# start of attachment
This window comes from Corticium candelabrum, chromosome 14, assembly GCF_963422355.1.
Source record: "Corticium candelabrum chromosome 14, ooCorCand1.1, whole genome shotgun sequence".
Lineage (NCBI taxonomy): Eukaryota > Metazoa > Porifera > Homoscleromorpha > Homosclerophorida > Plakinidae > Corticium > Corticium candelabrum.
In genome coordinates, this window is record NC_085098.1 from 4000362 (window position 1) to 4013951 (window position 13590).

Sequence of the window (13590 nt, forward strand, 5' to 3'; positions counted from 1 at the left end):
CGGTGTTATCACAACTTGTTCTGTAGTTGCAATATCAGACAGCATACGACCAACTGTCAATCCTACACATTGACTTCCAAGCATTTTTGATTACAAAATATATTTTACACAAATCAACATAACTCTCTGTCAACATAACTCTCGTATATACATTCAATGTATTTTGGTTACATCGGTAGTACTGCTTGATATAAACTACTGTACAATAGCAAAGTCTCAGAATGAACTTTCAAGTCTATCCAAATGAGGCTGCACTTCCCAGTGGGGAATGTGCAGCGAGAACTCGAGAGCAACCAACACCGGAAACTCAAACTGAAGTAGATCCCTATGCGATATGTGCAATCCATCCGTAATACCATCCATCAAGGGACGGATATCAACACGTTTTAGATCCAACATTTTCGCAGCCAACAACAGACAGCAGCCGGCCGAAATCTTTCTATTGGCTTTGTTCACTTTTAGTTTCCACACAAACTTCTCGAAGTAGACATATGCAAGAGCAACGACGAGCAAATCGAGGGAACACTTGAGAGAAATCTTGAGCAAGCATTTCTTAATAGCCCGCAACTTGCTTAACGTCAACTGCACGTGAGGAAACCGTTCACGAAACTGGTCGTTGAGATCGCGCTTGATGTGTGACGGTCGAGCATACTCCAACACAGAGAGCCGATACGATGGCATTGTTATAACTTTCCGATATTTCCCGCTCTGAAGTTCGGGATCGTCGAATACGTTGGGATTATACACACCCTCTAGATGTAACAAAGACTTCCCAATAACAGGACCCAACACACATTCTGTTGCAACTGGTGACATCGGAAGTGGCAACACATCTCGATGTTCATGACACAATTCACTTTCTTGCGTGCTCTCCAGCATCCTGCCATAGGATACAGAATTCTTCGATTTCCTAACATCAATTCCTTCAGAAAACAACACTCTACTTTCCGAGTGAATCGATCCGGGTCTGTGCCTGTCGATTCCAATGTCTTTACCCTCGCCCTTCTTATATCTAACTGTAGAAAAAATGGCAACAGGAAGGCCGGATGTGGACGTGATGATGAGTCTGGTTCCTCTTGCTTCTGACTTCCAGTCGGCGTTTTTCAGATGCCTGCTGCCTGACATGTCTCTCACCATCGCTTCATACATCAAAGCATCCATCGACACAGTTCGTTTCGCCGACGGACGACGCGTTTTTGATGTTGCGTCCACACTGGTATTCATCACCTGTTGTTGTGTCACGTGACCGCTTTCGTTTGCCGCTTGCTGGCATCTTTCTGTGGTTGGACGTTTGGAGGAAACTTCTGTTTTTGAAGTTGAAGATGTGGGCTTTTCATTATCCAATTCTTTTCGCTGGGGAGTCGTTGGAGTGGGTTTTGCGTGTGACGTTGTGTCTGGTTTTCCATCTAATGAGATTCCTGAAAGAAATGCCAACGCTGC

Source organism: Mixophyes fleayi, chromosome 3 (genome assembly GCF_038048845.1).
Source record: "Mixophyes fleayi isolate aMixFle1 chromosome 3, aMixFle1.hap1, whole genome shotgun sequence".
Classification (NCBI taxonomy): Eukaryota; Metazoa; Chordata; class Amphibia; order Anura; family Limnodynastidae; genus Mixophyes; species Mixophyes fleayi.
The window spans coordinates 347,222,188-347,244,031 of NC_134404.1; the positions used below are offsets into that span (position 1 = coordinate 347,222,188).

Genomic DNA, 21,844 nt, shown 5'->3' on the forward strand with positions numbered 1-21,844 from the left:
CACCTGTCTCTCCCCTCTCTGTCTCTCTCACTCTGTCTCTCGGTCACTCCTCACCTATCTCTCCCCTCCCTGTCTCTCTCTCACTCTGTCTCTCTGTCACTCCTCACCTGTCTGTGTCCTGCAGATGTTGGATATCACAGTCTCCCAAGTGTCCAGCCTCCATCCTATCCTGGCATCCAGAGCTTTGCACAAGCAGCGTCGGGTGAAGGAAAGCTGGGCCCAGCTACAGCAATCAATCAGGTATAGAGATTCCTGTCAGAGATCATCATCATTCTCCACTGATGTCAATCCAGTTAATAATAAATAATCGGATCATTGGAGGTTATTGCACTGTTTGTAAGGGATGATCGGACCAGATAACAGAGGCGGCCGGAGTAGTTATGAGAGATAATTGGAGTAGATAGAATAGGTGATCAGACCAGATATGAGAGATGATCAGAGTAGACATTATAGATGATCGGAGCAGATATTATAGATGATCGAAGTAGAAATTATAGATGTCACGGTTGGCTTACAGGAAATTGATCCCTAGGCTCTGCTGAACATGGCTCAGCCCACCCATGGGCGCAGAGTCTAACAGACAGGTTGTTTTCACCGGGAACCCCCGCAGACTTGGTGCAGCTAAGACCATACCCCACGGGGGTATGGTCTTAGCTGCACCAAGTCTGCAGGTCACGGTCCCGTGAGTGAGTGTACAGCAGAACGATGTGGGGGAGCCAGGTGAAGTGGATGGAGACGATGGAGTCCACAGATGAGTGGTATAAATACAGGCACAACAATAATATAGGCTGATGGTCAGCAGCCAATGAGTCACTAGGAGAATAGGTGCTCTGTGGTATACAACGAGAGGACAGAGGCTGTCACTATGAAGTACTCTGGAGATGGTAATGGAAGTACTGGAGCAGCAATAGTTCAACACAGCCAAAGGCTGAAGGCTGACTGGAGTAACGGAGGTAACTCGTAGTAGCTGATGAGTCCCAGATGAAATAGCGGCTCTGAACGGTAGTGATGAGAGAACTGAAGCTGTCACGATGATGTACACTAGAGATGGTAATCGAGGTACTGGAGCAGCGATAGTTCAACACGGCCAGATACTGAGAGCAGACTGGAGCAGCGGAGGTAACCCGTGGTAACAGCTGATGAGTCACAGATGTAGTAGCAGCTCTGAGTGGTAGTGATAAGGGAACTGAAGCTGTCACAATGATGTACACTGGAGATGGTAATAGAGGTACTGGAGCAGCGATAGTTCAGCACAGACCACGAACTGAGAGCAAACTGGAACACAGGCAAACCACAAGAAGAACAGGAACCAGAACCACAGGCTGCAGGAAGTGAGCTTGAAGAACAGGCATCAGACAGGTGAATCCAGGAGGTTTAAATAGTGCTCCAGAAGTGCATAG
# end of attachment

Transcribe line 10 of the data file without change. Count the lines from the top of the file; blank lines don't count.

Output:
The window spans coordinates 347,222,188-347,244,031 of NC_134404.1; the positions used below are offsets into that span (position 1 = coordinate 347,222,188).